As always, I will begin this column with a prayer, in fact, many prayers. First I pray that this column has meaning, even if it’s to just one person.

Next, I ask for everyone to join me in prayer for everyone in our great state that is affected by the horrible devastation caused by Hurricane Harvey.

I also ask that you join me in prayers for the first responders and volunteers who are risking their lives to save others. This includes police officers, firefighters, paramedics, state troopers, wildlife wardens, National Guardsmen and all the selfless others who serve and protect our citizens as they put themselves in danger.

I want to pray a special prayer for the unsung heroes through all this, the emergency dispatchers, who I’m sure are working around the clock to handle the increased call volumes. In addition to directing the traffic to the proper authorities, they are dealing with extremely distressed citizens who are fearful for their lives.

As I watch all the devastation on TV, I’m overwhelmed at what I’m seeing. This is beyond belief. In my 72 years, I have never seen so much flooding in so many places at once.

Even with all this, I am seeing so many great things. People who have lost everything have a smile on their face as they are rescued by complete strangers. Their comments about losing everything but thanking God they are alive is such a blessing to hear.

Private citizens are launching their personal boats and jet skis to help rescue people who are stranded with no way of getting out.

Texas, with the help of courageous volunteers from fifteen states, will recover from this, but it will take many years for us to get things back to normal completely. We are so grateful for our wonderful neighbors from these states for their help.

Hundreds of Texans are donating their money, clothing, food, water and whatever is needed to help their fellow citizens.

Our leaders, on every level of government, have stepped up to provide the necessary help our citizens need and they will continue to do so for a very long time. Many things were put into place prior to the storm hitting the coast, and those measures have saved many lives. Thousands of citizens were welcomed with open arms in northern Texas cities that will provide shelter, food, and other necessities. Of course, no matter what our leaders do, they will be criticized by the do nothings who sit idly by and do nothing but complain.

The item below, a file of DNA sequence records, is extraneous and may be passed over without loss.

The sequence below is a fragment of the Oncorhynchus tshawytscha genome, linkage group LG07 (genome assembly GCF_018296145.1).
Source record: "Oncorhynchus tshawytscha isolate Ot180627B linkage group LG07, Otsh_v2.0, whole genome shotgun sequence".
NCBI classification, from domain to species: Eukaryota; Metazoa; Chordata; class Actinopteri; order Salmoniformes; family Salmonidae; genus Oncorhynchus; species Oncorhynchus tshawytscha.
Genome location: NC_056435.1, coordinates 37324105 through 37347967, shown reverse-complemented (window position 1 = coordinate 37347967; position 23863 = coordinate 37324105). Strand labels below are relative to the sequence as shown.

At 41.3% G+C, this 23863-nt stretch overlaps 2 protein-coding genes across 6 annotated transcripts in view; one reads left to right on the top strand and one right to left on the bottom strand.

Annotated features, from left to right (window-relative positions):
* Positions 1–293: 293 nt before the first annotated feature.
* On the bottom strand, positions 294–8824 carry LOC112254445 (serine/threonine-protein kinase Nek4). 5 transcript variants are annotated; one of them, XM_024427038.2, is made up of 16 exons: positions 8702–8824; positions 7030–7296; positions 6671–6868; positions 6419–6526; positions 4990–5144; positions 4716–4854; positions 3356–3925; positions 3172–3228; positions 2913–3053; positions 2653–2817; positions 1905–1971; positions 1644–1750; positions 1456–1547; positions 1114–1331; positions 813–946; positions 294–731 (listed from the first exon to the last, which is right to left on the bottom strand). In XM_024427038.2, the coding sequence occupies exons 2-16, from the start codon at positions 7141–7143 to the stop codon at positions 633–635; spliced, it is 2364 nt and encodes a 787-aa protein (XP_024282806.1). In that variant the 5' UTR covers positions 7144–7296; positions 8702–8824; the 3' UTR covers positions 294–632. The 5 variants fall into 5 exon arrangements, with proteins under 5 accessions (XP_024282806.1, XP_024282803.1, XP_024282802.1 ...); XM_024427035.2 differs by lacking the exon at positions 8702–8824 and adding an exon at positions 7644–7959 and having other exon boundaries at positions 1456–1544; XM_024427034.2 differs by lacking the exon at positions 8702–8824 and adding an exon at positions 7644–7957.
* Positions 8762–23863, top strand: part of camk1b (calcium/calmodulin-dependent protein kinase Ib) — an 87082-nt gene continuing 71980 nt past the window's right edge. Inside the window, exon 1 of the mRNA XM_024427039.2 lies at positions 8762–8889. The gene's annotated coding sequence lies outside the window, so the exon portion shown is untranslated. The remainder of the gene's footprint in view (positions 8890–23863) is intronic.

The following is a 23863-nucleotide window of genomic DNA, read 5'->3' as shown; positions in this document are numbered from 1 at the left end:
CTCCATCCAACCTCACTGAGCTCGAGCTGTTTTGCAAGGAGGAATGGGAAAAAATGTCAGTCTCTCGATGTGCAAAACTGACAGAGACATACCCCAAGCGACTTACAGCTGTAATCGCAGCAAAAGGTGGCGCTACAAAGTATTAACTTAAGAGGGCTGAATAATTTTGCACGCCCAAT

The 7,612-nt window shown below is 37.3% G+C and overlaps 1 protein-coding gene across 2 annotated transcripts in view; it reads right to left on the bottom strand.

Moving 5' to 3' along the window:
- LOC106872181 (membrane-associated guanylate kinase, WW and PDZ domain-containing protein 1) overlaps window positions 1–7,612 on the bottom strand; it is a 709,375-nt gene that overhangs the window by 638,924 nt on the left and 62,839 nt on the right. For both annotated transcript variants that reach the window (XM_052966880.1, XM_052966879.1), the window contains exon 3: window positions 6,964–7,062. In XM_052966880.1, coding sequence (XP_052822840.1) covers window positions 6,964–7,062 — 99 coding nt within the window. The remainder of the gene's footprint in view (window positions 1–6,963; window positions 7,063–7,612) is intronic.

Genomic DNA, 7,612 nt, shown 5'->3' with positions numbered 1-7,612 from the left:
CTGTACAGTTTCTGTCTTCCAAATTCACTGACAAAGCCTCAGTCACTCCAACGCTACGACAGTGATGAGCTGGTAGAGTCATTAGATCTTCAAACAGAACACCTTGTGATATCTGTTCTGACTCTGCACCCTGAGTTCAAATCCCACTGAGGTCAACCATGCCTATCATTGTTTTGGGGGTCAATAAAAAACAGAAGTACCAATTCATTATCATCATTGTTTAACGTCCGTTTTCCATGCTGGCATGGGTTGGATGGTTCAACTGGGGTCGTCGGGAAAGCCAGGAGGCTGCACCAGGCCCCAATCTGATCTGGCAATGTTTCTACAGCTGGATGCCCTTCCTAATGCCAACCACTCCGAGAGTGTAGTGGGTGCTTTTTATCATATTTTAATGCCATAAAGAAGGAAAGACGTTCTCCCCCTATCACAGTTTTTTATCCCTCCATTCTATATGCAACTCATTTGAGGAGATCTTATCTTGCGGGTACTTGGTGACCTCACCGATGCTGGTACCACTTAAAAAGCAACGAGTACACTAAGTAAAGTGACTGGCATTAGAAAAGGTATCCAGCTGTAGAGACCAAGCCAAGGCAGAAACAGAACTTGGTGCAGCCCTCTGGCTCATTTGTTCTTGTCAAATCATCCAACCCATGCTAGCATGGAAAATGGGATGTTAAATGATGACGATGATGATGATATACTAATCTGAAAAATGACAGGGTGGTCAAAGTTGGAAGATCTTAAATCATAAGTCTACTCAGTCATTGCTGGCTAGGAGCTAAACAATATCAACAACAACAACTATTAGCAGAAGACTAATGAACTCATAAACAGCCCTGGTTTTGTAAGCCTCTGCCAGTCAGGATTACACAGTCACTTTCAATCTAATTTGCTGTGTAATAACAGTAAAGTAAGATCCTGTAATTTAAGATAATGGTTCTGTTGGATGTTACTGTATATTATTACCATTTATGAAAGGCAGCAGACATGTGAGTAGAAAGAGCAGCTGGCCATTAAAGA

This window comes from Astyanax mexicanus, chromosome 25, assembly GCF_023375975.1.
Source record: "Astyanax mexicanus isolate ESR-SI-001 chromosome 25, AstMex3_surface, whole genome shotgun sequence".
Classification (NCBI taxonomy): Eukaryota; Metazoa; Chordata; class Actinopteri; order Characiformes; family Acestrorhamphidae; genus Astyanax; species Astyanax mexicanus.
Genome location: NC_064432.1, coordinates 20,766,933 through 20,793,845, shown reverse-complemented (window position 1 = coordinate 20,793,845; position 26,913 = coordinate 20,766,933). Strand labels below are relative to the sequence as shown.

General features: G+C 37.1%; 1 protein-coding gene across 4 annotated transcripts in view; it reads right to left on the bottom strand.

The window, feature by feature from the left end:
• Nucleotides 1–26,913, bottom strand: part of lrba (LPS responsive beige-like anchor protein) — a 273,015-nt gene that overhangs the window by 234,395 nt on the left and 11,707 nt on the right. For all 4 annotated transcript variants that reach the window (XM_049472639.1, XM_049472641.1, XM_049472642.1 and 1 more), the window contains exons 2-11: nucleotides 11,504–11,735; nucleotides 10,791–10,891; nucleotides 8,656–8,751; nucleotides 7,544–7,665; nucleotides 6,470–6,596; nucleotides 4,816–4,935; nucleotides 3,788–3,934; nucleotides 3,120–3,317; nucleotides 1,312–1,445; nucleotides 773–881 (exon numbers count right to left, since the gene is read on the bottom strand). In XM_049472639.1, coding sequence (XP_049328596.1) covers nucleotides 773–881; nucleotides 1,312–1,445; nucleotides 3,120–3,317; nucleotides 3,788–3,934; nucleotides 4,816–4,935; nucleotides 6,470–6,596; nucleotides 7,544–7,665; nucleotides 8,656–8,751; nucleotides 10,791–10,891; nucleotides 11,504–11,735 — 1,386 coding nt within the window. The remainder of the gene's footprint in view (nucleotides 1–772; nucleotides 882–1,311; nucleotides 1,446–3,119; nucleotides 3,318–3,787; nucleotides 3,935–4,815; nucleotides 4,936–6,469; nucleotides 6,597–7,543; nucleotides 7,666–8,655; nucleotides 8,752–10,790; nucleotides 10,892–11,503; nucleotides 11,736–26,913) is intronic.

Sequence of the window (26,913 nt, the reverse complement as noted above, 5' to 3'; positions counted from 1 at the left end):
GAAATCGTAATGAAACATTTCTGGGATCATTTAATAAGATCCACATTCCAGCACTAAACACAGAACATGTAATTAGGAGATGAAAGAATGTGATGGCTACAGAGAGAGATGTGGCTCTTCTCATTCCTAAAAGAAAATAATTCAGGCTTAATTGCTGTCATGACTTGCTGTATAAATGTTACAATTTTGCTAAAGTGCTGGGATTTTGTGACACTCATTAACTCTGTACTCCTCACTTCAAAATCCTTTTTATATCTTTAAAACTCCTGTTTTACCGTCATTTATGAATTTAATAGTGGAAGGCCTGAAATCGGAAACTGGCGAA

It is unbelievable that the death toll at this point remains very low. It is my prayer that it stays that way.

After seeing a steady diet of hateful protests, destruction of history, willful destruction of other people’s property and the halting of free speech, seeing the many acts of heroism in South Texas is so refreshing.

It’s a shame that thousands show up for these hate-filled protests, but only hundreds show up to do acts of heroism.

In closing, I just want to wonder out loud a little bit. Why does it take a tragedy such as this for Americans to come together in unity to help instead of hate one another? Could this tragedy be the beginning catalyst for the healing and uniting of our great nation?

One more thing that warmed my heart is what one of our Texas politicians said, and this is not verbatim. I haven’t heard this spoken since 9/11. “During this time, we are not liberals or conservatives, Republicans or Democrats, black, white or brown. We are Americans.”

I agree with this politician, which isn’t something I do very often. In times of tragedy or severe need, we do what Americans do best—we step up to do what is necessary to help complete strangers, our fellow Americans. I am so blessed to live in this wonderful land we call America.

If you will notice the last four letters of the word American. It’s I can. I can help. I can do all things through Christ who strengthens me.

Please continue to pray for Texas and our citizens, our first responders, and volunteers and each other. God bless Texas. God bless America and God bless you for reading my column.